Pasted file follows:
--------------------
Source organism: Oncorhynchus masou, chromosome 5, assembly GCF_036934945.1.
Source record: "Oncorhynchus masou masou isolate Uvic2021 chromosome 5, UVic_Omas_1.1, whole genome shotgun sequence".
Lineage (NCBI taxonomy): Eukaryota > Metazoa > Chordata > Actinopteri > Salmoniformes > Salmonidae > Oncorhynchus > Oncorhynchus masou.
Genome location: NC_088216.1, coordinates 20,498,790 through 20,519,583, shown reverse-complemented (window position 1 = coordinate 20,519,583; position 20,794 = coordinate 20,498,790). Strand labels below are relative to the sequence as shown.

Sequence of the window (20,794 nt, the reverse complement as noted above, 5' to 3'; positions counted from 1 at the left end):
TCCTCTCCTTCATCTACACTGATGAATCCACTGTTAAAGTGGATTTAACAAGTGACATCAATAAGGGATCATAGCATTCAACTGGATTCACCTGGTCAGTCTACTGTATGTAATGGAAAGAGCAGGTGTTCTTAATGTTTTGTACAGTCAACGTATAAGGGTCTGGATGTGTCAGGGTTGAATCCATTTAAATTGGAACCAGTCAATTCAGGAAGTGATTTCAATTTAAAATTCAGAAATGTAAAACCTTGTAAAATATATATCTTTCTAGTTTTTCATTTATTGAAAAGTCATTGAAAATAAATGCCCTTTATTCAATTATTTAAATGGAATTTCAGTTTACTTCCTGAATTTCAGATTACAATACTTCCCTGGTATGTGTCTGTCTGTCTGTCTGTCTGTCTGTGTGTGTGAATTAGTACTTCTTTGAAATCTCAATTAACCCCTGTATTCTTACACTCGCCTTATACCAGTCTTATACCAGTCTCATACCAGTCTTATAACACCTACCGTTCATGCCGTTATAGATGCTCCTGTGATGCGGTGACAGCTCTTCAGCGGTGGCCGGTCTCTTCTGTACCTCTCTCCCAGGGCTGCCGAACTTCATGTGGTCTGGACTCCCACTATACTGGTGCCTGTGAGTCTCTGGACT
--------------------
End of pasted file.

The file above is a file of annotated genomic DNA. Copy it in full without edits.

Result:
Source organism: Oncorhynchus masou, chromosome 5, assembly GCF_036934945.1.
Source record: "Oncorhynchus masou masou isolate Uvic2021 chromosome 5, UVic_Omas_1.1, whole genome shotgun sequence".
Lineage (NCBI taxonomy): Eukaryota > Metazoa > Chordata > Actinopteri > Salmoniformes > Salmonidae > Oncorhynchus > Oncorhynchus masou.
Genome location: NC_088216.1, coordinates 20,498,790 through 20,519,583, shown reverse-complemented (window position 1 = coordinate 20,519,583; position 20,794 = coordinate 20,498,790). Strand labels below are relative to the sequence as shown.

Sequence of the window (20,794 nt, the reverse complement as noted above, 5' to 3'; positions counted from 1 at the left end):
TCCTCTCCTTCATCTACACTGATGAATCCACTGTTAAAGTGGATTTAACAAGTGACATCAATAAGGGATCATAGCATTCAACTGGATTCACCTGGTCAGTCTACTGTATGTAATGGAAAGAGCAGGTGTTCTTAATGTTTTGTACAGTCAACGTATAAGGGTCTGGATGTGTCAGGGTTGAATCCATTTAAATTGGAACCAGTCAATTCAGGAAGTGATTTCAATTTAAAATTCAGAAATGTAAAACCTTGTAAAATATATATCTTTCTAGTTTTTCATTTATTGAAAAGTCATTGAAAATAAATGCCCTTTATTCAATTATTTAAATGGAATTTCAGTTTACTTCCTGAATTTCAGATTACAATACTTCCCTGGTATGTGTCTGTCTGTCTGTCTGTCTGTCTGTGTGTGTGAATTAGTACTTCTTTGAAATCTCAATTAACCCCTGTATTCTTACACTCGCCTTATACCAGTCTTATACCAGTCTCATACCAGTCTTATAACACCTACCGTTCATGCCGTTATAGATGCTCCTGTGATGCGGTGACAGCTCTTCAGCGGTGGCCGGTCTCTTCTGTACCTCTCTCCCAGGGCTGCCGAACTTCATGTGGTCTGGACTCCCACTATACTGGTGCCTGTGAGTCTCTGGACT